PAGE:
American Public Suffers as Companies Prosper: Reports

© SputnikWall Street gave New York the name of the world's principal financial center. It is the embodiment of the financial markets in the US, housing the New York Stock Exchange, NASDAQ, the New York Mercantile Exhcnage, the New York Board of Trade etc.
Wall Street gave New York the name of the world's principal financial center. It is the embodiment of the financial markets in the US, housing the New York Stock Exchange, NASDAQ, the New York Mercantile Exhcnage, the New York Board of Trade etc. - Sputnik International
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A new survey of Harvard Business School alumni reveals that business executives believe the United States’ companies are thriving and will continue to do so while the American public suffers, the Wall Street Journal reported Monday.

MOSCOW, September 8 (RIA Novosti) - A new survey of Harvard Business School alumni reveals that business executives believe the United States’ companies are thriving and will continue to do so while the American public suffers, the Wall Street Journal reported Monday.

"Workers are captives of the weakest aspects of the U.S. business environment, while firms are beneficiaries of America's greatest strengths," Harvard professors Michael Porter and Jan Rivkin, leaders of the university's U.S. Competitiveness Project were quoted as saying.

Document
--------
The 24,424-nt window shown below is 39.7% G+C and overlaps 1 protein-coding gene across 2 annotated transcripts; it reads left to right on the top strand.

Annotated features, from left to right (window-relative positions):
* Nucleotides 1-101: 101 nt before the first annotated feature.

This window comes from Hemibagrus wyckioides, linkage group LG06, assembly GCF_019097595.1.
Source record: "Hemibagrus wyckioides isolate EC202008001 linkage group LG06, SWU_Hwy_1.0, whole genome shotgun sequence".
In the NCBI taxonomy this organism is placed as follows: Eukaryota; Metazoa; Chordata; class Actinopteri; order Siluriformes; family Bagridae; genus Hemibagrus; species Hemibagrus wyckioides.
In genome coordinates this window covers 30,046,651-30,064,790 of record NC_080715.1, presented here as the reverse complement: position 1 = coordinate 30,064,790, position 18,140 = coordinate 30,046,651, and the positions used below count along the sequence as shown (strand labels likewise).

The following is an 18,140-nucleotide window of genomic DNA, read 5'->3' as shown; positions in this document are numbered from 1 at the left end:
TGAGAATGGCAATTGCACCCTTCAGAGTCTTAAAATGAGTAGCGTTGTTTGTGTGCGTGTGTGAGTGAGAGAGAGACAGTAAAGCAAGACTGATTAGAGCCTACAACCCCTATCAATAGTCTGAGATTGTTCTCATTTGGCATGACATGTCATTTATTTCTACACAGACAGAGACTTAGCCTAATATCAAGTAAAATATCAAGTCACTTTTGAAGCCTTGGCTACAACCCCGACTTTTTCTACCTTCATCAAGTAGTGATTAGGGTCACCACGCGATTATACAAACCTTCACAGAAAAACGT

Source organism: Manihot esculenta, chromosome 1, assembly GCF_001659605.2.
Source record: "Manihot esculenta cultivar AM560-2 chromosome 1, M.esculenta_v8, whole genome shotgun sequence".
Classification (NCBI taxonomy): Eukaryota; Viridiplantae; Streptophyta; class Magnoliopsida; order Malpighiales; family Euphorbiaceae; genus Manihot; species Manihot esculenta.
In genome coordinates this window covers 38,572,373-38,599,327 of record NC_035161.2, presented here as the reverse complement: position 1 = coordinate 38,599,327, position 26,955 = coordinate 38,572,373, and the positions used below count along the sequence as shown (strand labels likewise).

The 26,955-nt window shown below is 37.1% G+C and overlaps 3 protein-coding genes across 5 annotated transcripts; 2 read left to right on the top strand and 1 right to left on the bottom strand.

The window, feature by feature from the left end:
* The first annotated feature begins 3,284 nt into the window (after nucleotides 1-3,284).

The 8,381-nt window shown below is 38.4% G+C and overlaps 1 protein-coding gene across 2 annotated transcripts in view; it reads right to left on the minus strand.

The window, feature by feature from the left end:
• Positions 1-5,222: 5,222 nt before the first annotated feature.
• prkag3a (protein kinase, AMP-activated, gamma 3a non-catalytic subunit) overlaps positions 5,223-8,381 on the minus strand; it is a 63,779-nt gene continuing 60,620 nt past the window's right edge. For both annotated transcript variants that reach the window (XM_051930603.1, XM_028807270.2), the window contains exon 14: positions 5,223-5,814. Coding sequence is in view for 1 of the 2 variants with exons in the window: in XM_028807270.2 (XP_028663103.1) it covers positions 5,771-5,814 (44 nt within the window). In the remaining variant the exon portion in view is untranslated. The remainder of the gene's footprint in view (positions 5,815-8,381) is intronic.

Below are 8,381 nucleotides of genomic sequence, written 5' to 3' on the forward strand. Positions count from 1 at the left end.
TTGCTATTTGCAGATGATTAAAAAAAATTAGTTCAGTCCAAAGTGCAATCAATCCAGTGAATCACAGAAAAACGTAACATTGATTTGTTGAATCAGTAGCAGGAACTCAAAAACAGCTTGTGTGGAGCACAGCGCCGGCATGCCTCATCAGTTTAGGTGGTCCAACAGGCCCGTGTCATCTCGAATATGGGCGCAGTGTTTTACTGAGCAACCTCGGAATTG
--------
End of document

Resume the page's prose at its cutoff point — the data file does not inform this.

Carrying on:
The survey polled 1,947 business-school graduates, 31 percent of which predict US companies are equipped to compete in the global market within the next three years, while 41 percent projected lower wages and fewer benefits for the American public, according to the Wall Street Journal. Only 27 percent of those surveyed predicted a better future for Americans. Graduates noted a poor education system, tax code, and political system in sharp contrast to high-quality capital markets, management systems, and universities.

"Businesses should be taking the stagnation of living standards of the average American as a canary in their coal mine," Jan Rivkin, a professor of business administration, told the Wall Street Journal.

"Companies will not survive for the long run if their communities are stagnant," Rivkin added.

While policymakers have concentrated their efforts on pulling the country out of the financial crisis and recession, unemployment remains high and wages are barely keeping up with inflation. Changes have only been focused on short-term solutions while underlying problems including the education system, workplace skills and transportation infrastructure could prove detrimental to the country should trends continue.

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